Crude is lower O/N ($36.61 down -98c). A fear of a much deeper recession continues to undermine crude prices. A weakening equity market and rising number of jobless workers have intensified concerns that the recession will cut fuel usage even more. Demand destruction remains the order of the day. Oil has been unable to retain last week’s earlier gains after the weekly EIA report also took the market by surprise. The black stuff managed to lose another 7% yesterday on concerns that output cuts by OPEC will fail to counter a slump in demand. US supplies have climbed in 13 of the past 15-weeks as the economy slowed according to the EIA, last week’s data showed a bigger than expected increase across the board for crude oil, gas and distillate fuel. Inventories of oil rose +6.68m barrels to +325.4m, that’s the highest level in 8-months (the market had anticipated an increase of +800k barrels). Analysts are predicting that oil consumption will drop by +1m barrels a day as the US, Europe and Japan face their first simultaneous recessions in over 60-years. Contango trading has encouraged companies to increase stockpiles if they have available storage (hence the demand for supertankers to be used as a mobile storage facility). Dealers are encouraged to do so as the price of oil for delivery in 11-months time is 33% more than for next month. Gas stocks rose +3.33m barrels to +211.4m barrels vs. an expected +1m barrels. Finally distillate supplies (heat oil and diesel) jumped +1.79m barrels to +137.8m. Friday’s job’s data will impede future fuel demand as it provides stronger evidence that a deepening recession is occurring globally. The geo-political issues like the violence in Gaza and natural gas crisis, is no match for demand destruction caused by weakening economies. Analysts anticipate that we will once again test Dec. lows of around $32 on the back of the North American reports been so poor. Gold prices fell the most in nearly 2-months yesterday as the greenback advanced vs. the EUR and plummeting energy prices have reduced demand for the yellow metal as a hedge against inflation ($820).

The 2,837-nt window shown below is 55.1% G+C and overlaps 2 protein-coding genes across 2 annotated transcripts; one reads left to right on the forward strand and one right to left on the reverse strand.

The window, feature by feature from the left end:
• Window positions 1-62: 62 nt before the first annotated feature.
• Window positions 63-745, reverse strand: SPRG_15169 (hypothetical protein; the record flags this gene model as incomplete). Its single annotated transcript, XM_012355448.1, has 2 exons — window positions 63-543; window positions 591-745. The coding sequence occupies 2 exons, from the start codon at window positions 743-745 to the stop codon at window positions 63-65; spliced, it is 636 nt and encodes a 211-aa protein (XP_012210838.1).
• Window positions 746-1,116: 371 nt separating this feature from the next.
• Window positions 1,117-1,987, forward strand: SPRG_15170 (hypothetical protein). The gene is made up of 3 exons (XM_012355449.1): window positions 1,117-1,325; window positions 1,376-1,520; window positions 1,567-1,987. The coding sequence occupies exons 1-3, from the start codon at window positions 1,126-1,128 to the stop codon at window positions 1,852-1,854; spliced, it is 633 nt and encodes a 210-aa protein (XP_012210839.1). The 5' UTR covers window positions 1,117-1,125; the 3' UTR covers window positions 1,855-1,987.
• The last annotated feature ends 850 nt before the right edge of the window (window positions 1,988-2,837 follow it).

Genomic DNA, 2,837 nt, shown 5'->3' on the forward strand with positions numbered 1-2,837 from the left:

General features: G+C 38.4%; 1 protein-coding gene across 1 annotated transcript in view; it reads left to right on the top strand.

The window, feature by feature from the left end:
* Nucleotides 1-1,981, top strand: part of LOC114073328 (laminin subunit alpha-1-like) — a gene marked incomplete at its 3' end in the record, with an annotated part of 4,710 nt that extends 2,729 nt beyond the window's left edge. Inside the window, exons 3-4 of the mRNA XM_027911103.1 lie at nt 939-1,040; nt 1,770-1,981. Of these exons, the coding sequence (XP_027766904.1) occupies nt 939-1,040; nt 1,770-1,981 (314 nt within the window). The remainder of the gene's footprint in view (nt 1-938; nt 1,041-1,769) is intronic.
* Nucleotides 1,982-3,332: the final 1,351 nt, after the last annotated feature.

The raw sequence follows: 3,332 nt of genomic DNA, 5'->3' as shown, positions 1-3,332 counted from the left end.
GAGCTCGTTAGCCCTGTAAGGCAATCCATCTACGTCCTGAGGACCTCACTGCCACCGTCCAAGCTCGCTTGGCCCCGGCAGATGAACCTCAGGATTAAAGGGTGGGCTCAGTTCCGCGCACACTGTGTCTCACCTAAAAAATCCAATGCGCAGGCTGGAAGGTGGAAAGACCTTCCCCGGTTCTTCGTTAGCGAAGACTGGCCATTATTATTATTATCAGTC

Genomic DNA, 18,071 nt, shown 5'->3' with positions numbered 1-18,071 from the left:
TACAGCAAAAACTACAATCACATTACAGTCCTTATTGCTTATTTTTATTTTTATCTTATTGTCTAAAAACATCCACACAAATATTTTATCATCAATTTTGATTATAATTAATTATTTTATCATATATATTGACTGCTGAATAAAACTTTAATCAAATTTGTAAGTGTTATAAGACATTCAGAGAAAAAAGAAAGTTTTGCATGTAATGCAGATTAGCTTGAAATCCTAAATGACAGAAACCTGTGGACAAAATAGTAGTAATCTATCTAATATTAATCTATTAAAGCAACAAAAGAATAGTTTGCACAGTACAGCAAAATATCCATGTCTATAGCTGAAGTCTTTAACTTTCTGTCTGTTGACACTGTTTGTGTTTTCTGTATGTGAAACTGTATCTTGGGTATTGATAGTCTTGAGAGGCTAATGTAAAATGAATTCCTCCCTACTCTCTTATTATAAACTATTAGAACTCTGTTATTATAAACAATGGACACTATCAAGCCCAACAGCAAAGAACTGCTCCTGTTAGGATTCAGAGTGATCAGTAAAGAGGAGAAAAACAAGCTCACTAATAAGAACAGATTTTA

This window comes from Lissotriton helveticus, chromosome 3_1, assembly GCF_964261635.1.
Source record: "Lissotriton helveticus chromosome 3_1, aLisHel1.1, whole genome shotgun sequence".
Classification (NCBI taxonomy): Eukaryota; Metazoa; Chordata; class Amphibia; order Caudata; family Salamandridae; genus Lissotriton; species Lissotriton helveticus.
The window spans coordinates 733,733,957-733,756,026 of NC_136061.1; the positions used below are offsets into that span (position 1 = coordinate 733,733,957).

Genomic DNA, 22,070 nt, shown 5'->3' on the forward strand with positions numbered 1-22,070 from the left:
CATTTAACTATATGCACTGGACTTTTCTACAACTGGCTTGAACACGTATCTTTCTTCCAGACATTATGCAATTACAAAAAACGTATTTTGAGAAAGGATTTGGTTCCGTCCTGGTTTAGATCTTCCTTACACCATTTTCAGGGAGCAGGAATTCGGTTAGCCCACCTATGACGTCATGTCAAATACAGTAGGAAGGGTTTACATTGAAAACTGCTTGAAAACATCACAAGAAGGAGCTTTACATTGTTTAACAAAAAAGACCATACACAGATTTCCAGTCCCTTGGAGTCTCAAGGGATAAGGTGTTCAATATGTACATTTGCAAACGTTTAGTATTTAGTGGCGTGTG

The Nikkei closed 8,413 down -422. The DAX index in Europe was at 4,622 down -97; the FTSE (UK) currently is 4,353 down -73. The early call for the open of key US indices is lower. The 10-year Treasury yields eased 13bp yesterday (2.31%) and are little changed in the O/N session. Treasuries advanced especially the short end of the US curve on speculation that US government reports this week will show that US retail sales and consumer prices fell last month. Global equities trading under pressure continues to provide added impetus to own the FI asset class. Investors are concerned that the global recession may be worsening, hence the flight to government debt.

This article is for general information purposes only. It is not investment advice or a solution to buy or sell securities. Opinions are the authors; not necessarily that of OANDA Corporation or any of its affiliates, subsidiaries, officers or directors. Leveraged trading is high risk and not suitable for all. You could lose all of your deposited funds.

Dean Popplewell

Dean Popplewell

Vice-President of Market Analysis at MarketPulse
Dean Popplewell has nearly two decades of experience trading currencies and fixed income instruments. He has a deep understanding of market fundamentals and the impact of global events on capital markets. He is respected among professional traders for his skilled analysis and career history as global head of trading for firms such as Scotia Capital and BMO Nesbitt Burns. Since joining OANDA in 2006, Dean has played an instrumental role in driving awareness of the forex market as an emerging asset class for retail investors, as well as providing expert counsel to a number of internal teams on how to best serve clients and industry stakeholders.
Dean Popplewell